Cave Carson’s cybernetic eye may be part of this series’ title, but the last time we saw the explorer that titular eye was making a break for it. That leaves Cave in a very bad place as the first issue in this second volume begins with a flashback to the time that he met Superman. Or is it really a flashback at all? Parts of this issue are a huge head trip as the title character has to come to grips with whether he wants to continue the fight against the Whisperer and his minions. While it holds together well enough to make sense, it’s a stark shift from the feel of the first volume which was a fun adventure brimming with irreverence. It’s also a good indication of what the reader is in for with the rest of vol. 2 as things just get crazier from there with Cave and company barrelling through multiple universes to stop the bad guys.
So if you thought that the first volume was too weird for you, then you’re REALLY not going to like this volume. Those of you hoping to see writer Jon Rivera, with Gerard Way still onboard as co-plotter, really let his freak flag fly are going to be in for a treat because as crazy as things get he’s still able to keep the characters and their goals involving and relatable. The real star of this volume is Mike Oeming’s art as the narrative’s descent into alien psychedelia really gives him a chance to go nuts. Virtually every page is a visual onslaught on the senses as Oeming draws mental freakouts, malformed aliens, and familiar DC heroes with a mad energy that keeps you reading even if things don’t make a lot of sense. So yeah, this second volume of “Cave Carson” is definitely not for everyone. Those that it is for, however, are going to love it to death (and should wait in rapt anticipation of the next series: “Cave Carson Has an Interstellar Eye.”)
April 9, 2018
It turns out that the previous volume was just a fluke and “Murcielago” isn’t done pushing buttons or the envelope just yet. In fact, I can see the subject matter in this volume causing even more people to give up on this series altogether. That’s because the mass murderer of choice here is one who targets little girls and discards them by choking and snapping their necks after he determines that they’re not the one he’s looking for. The girl we saw at the end of vol. 4 is one victim of his handiwork, one more dies over the course of the volume, and we eventually find out that there have been many, many more victims in addition to them. It’s disturbing stuff, all the more so because it’s being delivered at a point where I though the title was done trying to shock me.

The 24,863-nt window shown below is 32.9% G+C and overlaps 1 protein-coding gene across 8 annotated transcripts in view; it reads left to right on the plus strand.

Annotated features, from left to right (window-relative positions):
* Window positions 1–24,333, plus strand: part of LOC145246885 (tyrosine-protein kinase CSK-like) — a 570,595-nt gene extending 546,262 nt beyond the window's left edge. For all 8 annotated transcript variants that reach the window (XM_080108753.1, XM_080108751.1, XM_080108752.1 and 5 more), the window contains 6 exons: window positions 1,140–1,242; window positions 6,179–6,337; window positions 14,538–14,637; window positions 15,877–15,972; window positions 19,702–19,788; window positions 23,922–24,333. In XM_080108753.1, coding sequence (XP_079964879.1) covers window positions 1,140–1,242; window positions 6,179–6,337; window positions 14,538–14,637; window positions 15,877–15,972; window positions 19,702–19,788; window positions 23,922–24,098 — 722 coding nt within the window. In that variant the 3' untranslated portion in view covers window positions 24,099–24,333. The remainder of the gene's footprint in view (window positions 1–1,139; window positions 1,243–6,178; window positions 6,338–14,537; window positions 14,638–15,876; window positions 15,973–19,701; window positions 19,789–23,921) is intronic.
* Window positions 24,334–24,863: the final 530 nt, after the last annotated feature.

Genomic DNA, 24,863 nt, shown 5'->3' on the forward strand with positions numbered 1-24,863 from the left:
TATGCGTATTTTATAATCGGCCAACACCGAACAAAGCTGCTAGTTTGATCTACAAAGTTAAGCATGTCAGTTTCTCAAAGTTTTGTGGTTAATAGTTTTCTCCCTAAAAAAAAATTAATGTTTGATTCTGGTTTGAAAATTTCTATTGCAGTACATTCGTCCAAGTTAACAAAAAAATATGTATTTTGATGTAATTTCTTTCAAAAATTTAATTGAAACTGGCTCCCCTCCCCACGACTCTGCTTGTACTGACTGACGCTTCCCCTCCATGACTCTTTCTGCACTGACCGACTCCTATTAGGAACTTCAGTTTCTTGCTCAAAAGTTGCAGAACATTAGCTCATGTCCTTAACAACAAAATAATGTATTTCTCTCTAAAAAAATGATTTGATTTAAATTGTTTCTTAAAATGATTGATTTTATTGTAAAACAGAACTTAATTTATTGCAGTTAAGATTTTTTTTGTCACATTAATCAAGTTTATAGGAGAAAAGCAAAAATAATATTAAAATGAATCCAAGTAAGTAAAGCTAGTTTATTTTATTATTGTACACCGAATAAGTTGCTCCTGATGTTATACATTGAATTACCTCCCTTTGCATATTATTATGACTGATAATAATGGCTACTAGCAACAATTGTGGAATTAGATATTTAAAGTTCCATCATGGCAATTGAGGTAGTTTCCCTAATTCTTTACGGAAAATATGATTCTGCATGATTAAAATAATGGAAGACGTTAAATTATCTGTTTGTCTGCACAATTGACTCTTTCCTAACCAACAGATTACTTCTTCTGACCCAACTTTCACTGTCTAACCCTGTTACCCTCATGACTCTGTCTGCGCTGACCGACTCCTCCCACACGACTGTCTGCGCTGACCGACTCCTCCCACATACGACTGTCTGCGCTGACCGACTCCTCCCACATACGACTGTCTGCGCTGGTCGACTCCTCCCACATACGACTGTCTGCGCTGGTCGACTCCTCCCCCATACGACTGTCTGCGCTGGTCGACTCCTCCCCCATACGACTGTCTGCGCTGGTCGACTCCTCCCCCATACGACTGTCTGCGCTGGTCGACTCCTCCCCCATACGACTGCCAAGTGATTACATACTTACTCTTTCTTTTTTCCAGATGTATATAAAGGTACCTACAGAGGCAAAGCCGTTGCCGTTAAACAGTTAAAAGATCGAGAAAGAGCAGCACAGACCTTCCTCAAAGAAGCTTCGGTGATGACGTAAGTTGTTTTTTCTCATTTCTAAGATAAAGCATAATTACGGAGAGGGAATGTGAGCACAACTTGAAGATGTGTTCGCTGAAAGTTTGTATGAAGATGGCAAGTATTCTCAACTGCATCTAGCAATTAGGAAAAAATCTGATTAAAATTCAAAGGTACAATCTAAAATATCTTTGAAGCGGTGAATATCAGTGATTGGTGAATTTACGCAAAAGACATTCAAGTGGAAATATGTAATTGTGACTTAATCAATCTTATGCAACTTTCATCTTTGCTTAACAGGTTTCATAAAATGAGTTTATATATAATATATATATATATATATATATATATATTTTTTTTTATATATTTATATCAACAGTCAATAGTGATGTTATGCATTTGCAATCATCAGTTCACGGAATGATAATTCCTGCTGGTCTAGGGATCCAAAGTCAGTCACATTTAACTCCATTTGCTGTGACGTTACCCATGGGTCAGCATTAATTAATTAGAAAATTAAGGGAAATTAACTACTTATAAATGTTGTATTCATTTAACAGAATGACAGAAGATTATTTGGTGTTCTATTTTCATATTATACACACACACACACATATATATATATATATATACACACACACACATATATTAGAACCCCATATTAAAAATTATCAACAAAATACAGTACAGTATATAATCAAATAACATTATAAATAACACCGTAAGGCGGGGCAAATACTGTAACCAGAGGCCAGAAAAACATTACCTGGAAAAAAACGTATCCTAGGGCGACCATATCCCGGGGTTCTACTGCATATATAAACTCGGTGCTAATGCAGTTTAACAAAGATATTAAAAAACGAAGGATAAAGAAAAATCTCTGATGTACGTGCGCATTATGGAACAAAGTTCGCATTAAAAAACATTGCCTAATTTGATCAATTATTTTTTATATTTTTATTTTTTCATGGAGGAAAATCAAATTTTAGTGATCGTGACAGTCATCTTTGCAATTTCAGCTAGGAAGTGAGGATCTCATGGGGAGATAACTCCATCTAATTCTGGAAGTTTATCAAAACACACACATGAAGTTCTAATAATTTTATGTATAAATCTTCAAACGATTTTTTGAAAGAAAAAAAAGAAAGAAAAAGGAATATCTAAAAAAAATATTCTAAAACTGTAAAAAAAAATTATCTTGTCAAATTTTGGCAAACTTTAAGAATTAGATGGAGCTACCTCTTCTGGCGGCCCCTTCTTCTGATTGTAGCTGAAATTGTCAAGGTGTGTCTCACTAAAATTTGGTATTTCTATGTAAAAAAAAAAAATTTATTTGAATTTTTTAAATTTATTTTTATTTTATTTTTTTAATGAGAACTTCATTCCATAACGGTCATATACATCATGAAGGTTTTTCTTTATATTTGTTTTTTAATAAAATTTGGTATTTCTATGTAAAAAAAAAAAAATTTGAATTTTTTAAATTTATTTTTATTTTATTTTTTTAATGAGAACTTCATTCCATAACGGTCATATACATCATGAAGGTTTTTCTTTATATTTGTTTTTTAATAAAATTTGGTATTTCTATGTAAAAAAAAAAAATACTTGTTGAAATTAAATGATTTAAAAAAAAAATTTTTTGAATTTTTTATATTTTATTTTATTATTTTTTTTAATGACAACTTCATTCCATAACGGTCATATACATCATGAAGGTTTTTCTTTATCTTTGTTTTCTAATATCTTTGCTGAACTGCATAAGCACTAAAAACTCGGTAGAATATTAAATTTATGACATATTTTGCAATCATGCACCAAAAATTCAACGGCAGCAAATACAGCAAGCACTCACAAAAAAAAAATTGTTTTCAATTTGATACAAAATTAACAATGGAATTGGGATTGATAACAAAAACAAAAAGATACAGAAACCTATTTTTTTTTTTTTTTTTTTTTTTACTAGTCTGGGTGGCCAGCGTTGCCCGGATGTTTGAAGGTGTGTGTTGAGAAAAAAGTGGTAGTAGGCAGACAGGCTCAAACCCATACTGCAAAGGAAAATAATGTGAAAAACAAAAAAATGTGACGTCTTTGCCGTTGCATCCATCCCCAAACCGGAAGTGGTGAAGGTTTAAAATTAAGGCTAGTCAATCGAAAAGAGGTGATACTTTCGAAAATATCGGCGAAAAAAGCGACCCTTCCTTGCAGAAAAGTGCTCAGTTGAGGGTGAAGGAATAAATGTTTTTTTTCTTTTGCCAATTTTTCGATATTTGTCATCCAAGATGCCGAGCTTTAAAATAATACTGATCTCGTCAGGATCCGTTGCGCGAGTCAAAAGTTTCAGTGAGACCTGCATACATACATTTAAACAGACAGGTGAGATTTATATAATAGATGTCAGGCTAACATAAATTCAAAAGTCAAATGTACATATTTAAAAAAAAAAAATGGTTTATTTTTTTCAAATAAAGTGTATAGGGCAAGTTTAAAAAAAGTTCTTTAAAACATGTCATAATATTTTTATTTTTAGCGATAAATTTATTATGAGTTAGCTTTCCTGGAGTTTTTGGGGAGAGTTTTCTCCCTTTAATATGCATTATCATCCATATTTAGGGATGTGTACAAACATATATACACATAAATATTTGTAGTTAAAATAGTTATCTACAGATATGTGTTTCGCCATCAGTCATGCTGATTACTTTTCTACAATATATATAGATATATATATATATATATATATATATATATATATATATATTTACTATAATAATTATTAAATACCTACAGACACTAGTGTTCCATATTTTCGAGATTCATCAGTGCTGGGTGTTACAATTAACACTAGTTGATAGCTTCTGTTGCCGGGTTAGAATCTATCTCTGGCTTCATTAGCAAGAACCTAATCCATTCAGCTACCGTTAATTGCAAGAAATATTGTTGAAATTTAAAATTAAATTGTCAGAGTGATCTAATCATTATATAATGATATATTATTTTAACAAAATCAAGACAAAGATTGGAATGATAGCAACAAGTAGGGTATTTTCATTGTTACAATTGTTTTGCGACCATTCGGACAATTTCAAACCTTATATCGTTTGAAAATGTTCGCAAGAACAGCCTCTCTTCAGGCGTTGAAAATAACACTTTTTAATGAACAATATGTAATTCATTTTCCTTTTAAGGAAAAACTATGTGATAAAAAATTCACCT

The thing is, if you can get past all the dead little girls, that this awfulness makes the actual story more involving that “Murcielago” usually is. When Kuroko’s police handlers get involved in finding out what happened to another missing little girl, she winds up investigating things as well. Though this should be a sign that things will work out all right in the end, I still couldn’t shake the fact that -- given what has come before -- that the kidnap victim could meet the same fate as those who had come before her. “Murcielago” does love to push its buttons after all, regardless of how disturbing the results might be.
That tension had me reading through the volume faster than usual, while the ending… Let’s just say that I’m still onboard the series for now even as it tries to find new and terrible ways to push me away. On that note, the preview for vol. 6 promises the most “taboo” content yet as elementary-school-aged serial killer Rinko starts attending a new school with Kuroko overseeing things.
Then again, maybe I should take the hint…
April 8, 2018
An otherwise great vol. 2 of this series was hamstrung by an ending that made me question how much progress the story had actually made. Vol. 3 doesn’t make that mistake because by the end of it we’ve finally caught up to and gone past the scene Dylan has been flashing back to since the beginning of the series. Things start off on an innocuous note as our protagonist has broken up with his old girlfriend, reconnected with Kira, and given up on the whole vigilante business. Naturally, his retirement from that stuff doesn’t last once the Russian mob starts sniffing around Kira in their efforts to find a lead on this masked man who’s been killing their guys. The ease with which Dylan enacts his plan to get the Russians off of his case is striking in comparison to his reluctant beginnings. It also allows creators Ed Brubaker and Sean Phillips to set up some really tense questioning, stalking, and action scenes along the way while believably selling the idea that their protagonist has come around on his “retirement.”